It probably wasn’t revenge. It was probably pettiness. I was a forgetful kid. I always returned my library books late. I had to pay for them out of my lunch money, which I liked to spend on sweets, which I ate while I read my library books. I probably started stealing to avoid the fines. I’m sure I told myself I’d sneak the books back in when I was done with them. I’m sure I even meant to. But I never did.

That’s not the worst thing I’ve done. My worst sin, let’s see—well, this one time, I caught a liver parasite, but I thought it was cancer. (Thanks, WebMD!) I figured I was dying, so I tried to get back with my ex. I didn’t want to die alone. The minute I found out it was just, y’know, parasitic cysts leaking pathogens into my organs, I dropped him like a hot rock. Never spoke to him again. (He didn’t go for it, anyway. I have this skin-crawling suspicion he saw right through me. God, I hope he didn’t. I’d be mortified….)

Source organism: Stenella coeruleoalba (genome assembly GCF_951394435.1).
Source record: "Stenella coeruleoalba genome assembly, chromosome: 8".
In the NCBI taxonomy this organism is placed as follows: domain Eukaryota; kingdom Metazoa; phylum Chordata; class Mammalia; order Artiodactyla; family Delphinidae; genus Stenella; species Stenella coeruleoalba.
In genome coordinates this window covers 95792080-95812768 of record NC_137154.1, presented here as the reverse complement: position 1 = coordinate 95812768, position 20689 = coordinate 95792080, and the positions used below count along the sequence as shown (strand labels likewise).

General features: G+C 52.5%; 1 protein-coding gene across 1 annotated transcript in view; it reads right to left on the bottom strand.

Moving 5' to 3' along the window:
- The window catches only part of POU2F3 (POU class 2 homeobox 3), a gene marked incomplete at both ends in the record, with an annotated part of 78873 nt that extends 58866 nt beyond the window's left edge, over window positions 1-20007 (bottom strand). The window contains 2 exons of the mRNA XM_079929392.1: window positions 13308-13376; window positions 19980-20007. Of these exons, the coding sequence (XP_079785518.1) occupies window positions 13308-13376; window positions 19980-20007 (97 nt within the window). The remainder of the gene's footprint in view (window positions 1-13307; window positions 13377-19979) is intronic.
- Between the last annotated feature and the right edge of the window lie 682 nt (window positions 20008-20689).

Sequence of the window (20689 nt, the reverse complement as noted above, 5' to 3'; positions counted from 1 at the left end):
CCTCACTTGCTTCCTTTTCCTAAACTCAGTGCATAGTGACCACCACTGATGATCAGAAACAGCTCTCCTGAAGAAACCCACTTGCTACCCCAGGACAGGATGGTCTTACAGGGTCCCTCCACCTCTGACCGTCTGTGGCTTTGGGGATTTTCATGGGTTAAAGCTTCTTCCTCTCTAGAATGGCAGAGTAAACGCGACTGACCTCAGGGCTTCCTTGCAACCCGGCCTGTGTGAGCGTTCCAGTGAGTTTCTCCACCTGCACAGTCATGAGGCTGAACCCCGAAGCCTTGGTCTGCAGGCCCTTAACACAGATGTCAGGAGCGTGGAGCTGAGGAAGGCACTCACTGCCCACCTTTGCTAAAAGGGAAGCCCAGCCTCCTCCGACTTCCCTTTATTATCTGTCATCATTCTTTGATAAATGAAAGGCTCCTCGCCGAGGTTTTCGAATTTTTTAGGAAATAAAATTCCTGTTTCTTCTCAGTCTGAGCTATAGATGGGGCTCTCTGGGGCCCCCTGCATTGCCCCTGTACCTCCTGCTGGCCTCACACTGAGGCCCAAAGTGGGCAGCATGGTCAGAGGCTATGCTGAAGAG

Anyway, what a berk—I stole books from kids. I stole a lot of bad ones and stupid ones, but I stole good ones too. I stole a lot of Evelyn Waugh, Charles Dickens, Isaac Asimov. I stole out-of-print books, outdated texts and early editions. I made a special trip to St. Catharines to steal “The Satanic Verses.” (I had to lift that from a shop. I had to ask for it, take it to the reading room, then zip out while the clerk was busy. They thought that book was dangerous, back then. Like you’d be buying it, and someone might shoot you. They kept it under the counter, off the shelves, and you got a funny look when you asked for it. It felt like buying drugs, like hey, man, you got any, uh…you got Salman Rushdie back there?)

I stole so many books.

I had book kleptomania.

So far, I’ve written twelve novels suitable for children, and many more decidedly not. I wonder how long I’d have to live, to replace every book I took out of circulation with one of my own….

Back to that dead spider, though…the way their legs dry up and curl in…. It’s like they were clutching at life, but it slipped through their…their…what do you call those hairy bits at the ends of their feet? Claws? Pokerets?